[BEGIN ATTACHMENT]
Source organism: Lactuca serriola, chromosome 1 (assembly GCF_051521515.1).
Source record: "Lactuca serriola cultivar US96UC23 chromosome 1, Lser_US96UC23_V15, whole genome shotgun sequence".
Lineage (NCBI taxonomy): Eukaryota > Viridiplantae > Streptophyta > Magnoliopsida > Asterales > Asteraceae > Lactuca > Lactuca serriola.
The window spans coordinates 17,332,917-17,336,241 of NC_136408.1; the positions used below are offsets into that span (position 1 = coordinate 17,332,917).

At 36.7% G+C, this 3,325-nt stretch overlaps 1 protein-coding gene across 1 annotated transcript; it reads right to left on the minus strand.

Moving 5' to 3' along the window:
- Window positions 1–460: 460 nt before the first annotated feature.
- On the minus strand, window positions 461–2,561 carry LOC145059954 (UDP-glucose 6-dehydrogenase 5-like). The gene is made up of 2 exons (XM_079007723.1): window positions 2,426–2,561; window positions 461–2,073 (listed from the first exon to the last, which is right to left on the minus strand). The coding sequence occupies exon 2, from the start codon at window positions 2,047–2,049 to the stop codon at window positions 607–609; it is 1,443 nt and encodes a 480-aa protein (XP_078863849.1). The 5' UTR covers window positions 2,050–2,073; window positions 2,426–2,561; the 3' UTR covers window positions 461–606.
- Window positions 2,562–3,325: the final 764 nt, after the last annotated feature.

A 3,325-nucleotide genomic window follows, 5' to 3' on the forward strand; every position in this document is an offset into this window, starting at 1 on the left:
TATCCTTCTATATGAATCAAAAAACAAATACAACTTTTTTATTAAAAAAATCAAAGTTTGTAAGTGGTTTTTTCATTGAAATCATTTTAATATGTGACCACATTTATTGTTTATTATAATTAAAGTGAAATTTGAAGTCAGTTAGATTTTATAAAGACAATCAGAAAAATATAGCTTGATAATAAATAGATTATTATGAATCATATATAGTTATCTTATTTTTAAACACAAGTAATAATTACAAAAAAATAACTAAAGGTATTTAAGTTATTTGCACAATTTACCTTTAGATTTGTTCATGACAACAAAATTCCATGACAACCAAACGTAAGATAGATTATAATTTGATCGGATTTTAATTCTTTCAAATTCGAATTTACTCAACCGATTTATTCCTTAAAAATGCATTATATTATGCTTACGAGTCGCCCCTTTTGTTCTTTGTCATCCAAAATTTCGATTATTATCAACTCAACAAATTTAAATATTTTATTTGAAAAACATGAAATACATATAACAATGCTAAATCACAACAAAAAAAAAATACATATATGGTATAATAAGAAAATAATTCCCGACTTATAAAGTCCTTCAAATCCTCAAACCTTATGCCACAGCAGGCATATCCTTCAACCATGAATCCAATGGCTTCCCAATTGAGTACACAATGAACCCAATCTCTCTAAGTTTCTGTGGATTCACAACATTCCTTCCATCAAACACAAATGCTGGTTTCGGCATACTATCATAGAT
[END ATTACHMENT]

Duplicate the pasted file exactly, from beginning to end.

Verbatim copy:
Source organism: Lactuca serriola, chromosome 1 (assembly GCF_051521515.1).
Source record: "Lactuca serriola cultivar US96UC23 chromosome 1, Lser_US96UC23_V15, whole genome shotgun sequence".
Lineage (NCBI taxonomy): Eukaryota > Viridiplantae > Streptophyta > Magnoliopsida > Asterales > Asteraceae > Lactuca > Lactuca serriola.
The window spans coordinates 17,332,917-17,336,241 of NC_136408.1; the positions used below are offsets into that span (position 1 = coordinate 17,332,917).

At 36.7% G+C, this 3,325-nt stretch overlaps 1 protein-coding gene across 1 annotated transcript; it reads right to left on the minus strand.

Moving 5' to 3' along the window:
- Window positions 1–460: 460 nt before the first annotated feature.
- On the minus strand, window positions 461–2,561 carry LOC145059954 (UDP-glucose 6-dehydrogenase 5-like). The gene is made up of 2 exons (XM_079007723.1): window positions 2,426–2,561; window positions 461–2,073 (listed from the first exon to the last, which is right to left on the minus strand). The coding sequence occupies exon 2, from the start codon at window positions 2,047–2,049 to the stop codon at window positions 607–609; it is 1,443 nt and encodes a 480-aa protein (XP_078863849.1). The 5' UTR covers window positions 2,050–2,073; window positions 2,426–2,561; the 3' UTR covers window positions 461–606.
- Window positions 2,562–3,325: the final 764 nt, after the last annotated feature.

A 3,325-nucleotide genomic window follows, 5' to 3' on the forward strand; every position in this document is an offset into this window, starting at 1 on the left:
TATCCTTCTATATGAATCAAAAAACAAATACAACTTTTTTATTAAAAAAATCAAAGTTTGTAAGTGGTTTTTTCATTGAAATCATTTTAATATGTGACCACATTTATTGTTTATTATAATTAAAGTGAAATTTGAAGTCAGTTAGATTTTATAAAGACAATCAGAAAAATATAGCTTGATAATAAATAGATTATTATGAATCATATATAGTTATCTTATTTTTAAACACAAGTAATAATTACAAAAAAATAACTAAAGGTATTTAAGTTATTTGCACAATTTACCTTTAGATTTGTTCATGACAACAAAATTCCATGACAACCAAACGTAAGATAGATTATAATTTGATCGGATTTTAATTCTTTCAAATTCGAATTTACTCAACCGATTTATTCCTTAAAAATGCATTATATTATGCTTACGAGTCGCCCCTTTTGTTCTTTGTCATCCAAAATTTCGATTATTATCAACTCAACAAATTTAAATATTTTATTTGAAAAACATGAAATACATATAACAATGCTAAATCACAACAAAAAAAAAATACATATATGGTATAATAAGAAAATAATTCCCGACTTATAAAGTCCTTCAAATCCTCAAACCTTATGCCACAGCAGGCATATCCTTCAACCATGAATCCAATGGCTTCCCAATTGAGTACACAATGAACCCAATCTCTCTAAGTTTCTGTGGATTCACAACATTCCTTCCATCAAACACAAATGCTGGTTTCGGCATACTATCATAGAT